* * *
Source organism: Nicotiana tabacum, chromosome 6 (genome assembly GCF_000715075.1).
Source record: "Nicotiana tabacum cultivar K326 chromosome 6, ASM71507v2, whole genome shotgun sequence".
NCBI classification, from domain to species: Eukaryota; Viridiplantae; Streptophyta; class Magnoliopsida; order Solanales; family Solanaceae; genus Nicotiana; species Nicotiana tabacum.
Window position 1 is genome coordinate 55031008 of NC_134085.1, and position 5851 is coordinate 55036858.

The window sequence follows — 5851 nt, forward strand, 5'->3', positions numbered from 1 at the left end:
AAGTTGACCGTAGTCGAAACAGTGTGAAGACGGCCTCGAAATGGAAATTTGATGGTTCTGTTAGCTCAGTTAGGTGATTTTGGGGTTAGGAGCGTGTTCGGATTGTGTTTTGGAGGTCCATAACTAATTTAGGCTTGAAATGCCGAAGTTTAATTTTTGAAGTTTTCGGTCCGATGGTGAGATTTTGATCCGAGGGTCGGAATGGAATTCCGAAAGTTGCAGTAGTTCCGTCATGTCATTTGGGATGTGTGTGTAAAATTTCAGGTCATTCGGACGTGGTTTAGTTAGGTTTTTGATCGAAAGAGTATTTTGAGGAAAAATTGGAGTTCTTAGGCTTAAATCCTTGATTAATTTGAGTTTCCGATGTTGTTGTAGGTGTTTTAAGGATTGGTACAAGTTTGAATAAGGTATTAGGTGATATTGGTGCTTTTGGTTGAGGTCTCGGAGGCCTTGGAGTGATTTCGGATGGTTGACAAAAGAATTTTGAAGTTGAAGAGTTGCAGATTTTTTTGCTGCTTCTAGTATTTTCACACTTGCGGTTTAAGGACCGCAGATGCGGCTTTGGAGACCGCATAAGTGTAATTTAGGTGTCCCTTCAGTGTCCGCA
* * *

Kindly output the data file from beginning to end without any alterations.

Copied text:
Source organism: Nicotiana tabacum, chromosome 6 (genome assembly GCF_000715075.1).
Source record: "Nicotiana tabacum cultivar K326 chromosome 6, ASM71507v2, whole genome shotgun sequence".
NCBI classification, from domain to species: Eukaryota; Viridiplantae; Streptophyta; class Magnoliopsida; order Solanales; family Solanaceae; genus Nicotiana; species Nicotiana tabacum.
Window position 1 is genome coordinate 55031008 of NC_134085.1, and position 5851 is coordinate 55036858.

The window sequence follows — 5851 nt, forward strand, 5'->3', positions numbered from 1 at the left end:
AAGTTGACCGTAGTCGAAACAGTGTGAAGACGGCCTCGAAATGGAAATTTGATGGTTCTGTTAGCTCAGTTAGGTGATTTTGGGGTTAGGAGCGTGTTCGGATTGTGTTTTGGAGGTCCATAACTAATTTAGGCTTGAAATGCCGAAGTTTAATTTTTGAAGTTTTCGGTCCGATGGTGAGATTTTGATCCGAGGGTCGGAATGGAATTCCGAAAGTTGCAGTAGTTCCGTCATGTCATTTGGGATGTGTGTGTAAAATTTCAGGTCATTCGGACGTGGTTTAGTTAGGTTTTTGATCGAAAGAGTATTTTGAGGAAAAATTGGAGTTCTTAGGCTTAAATCCTTGATTAATTTGAGTTTCCGATGTTGTTGTAGGTGTTTTAAGGATTGGTACAAGTTTGAATAAGGTATTAGGTGATATTGGTGCTTTTGGTTGAGGTCTCGGAGGCCTTGGAGTGATTTCGGATGGTTGACAAAAGAATTTTGAAGTTGAAGAGTTGCAGATTTTTTTGCTGCTTCTAGTATTTTCACACTTGCGGTTTAAGGACCGCAGATGCGGCTTTGGAGACCGCATAAGTGTAATTTAGGTGTCCCTTCAGTGTCCGCA